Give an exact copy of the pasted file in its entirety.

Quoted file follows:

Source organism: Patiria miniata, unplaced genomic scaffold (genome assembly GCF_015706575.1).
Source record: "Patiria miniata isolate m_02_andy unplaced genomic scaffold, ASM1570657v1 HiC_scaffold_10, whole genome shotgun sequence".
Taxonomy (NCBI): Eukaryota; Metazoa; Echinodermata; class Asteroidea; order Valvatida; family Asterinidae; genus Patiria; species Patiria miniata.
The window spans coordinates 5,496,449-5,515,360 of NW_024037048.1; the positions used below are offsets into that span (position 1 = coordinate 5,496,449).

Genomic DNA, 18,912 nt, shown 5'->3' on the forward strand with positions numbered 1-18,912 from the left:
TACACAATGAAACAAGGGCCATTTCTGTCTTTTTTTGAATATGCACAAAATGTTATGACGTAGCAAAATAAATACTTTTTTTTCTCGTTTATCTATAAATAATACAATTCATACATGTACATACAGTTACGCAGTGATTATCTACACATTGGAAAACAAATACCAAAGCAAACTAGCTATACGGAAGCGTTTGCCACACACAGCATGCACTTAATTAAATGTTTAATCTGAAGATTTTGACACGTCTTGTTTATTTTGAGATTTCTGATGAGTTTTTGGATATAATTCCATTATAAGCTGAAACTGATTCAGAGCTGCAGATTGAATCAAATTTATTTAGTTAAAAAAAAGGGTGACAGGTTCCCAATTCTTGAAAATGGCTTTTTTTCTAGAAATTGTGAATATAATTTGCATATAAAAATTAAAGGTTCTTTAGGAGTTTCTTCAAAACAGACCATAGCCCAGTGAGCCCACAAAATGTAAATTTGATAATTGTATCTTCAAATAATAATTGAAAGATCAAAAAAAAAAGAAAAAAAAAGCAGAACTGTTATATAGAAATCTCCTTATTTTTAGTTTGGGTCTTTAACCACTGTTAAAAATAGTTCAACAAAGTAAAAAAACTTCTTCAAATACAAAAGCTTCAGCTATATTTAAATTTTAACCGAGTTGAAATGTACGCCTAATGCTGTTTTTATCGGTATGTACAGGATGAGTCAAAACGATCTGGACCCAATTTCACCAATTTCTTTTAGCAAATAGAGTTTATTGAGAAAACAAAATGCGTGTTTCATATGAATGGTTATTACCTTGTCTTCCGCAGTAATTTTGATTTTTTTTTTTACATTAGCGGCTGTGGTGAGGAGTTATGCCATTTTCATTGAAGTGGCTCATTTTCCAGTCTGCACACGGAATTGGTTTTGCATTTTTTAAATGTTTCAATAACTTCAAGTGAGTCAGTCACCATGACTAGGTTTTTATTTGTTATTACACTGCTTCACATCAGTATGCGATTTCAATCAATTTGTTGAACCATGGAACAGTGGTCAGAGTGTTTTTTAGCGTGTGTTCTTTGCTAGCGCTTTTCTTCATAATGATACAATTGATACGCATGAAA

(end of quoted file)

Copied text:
Source organism: Patiria miniata, unplaced genomic scaffold (genome assembly GCF_015706575.1).
Source record: "Patiria miniata isolate m_02_andy unplaced genomic scaffold, ASM1570657v1 HiC_scaffold_10, whole genome shotgun sequence".
Taxonomy (NCBI): Eukaryota; Metazoa; Echinodermata; class Asteroidea; order Valvatida; family Asterinidae; genus Patiria; species Patiria miniata.
The window spans coordinates 5,496,449-5,515,360 of NW_024037048.1; the positions used below are offsets into that span (position 1 = coordinate 5,496,449).

Genomic DNA, 18,912 nt, shown 5'->3' on the forward strand with positions numbered 1-18,912 from the left:
TACACAATGAAACAAGGGCCATTTCTGTCTTTTTTTGAATATGCACAAAATGTTATGACGTAGCAAAATAAATACTTTTTTTTCTCGTTTATCTATAAATAATACAATTCATACATGTACATACAGTTACGCAGTGATTATCTACACATTGGAAAACAAATACCAAAGCAAACTAGCTATACGGAAGCGTTTGCCACACACAGCATGCACTTAATTAAATGTTTAATCTGAAGATTTTGACACGTCTTGTTTATTTTGAGATTTCTGATGAGTTTTTGGATATAATTCCATTATAAGCTGAAACTGATTCAGAGCTGCAGATTGAATCAAATTTATTTAGTTAAAAAAAAGGGTGACAGGTTCCCAATTCTTGAAAATGGCTTTTTTTCTAGAAATTGTGAATATAATTTGCATATAAAAATTAAAGGTTCTTTAGGAGTTTCTTCAAAACAGACCATAGCCCAGTGAGCCCACAAAATGTAAATTTGATAATTGTATCTTCAAATAATAATTGAAAGATCAAAAAAAAAAGAAAAAAAAAGCAGAACTGTTATATAGAAATCTCCTTATTTTTAGTTTGGGTCTTTAACCACTGTTAAAAATAGTTCAACAAAGTAAAAAAACTTCTTCAAATACAAAAGCTTCAGCTATATTTAAATTTTAACCGAGTTGAAATGTACGCCTAATGCTGTTTTTATCGGTATGTACAGGATGAGTCAAAACGATCTGGACCCAATTTCACCAATTTCTTTTAGCAAATAGAGTTTATTGAGAAAACAAAATGCGTGTTTCATATGAATGGTTATTACCTTGTCTTCCGCAGTAATTTTGATTTTTTTTTTTACATTAGCGGCTGTGGTGAGGAGTTATGCCATTTTCATTGAAGTGGCTCATTTTCCAGTCTGCACACGGAATTGGTTTTGCATTTTTTAAATGTTTCAATAACTTCAAGTGAGTCAGTCACCATGACTAGGTTTTTATTTGTTATTACACTGCTTCACATCAGTATGCGATTTCAATCAATTTGTTGAACCATGGAACAGTGGTCAGAGTGTTTTTTAGCGTGTGTTCTTTGCTAGCGCTTTTCTTCATAATGATACAATTGATACGCATGAAA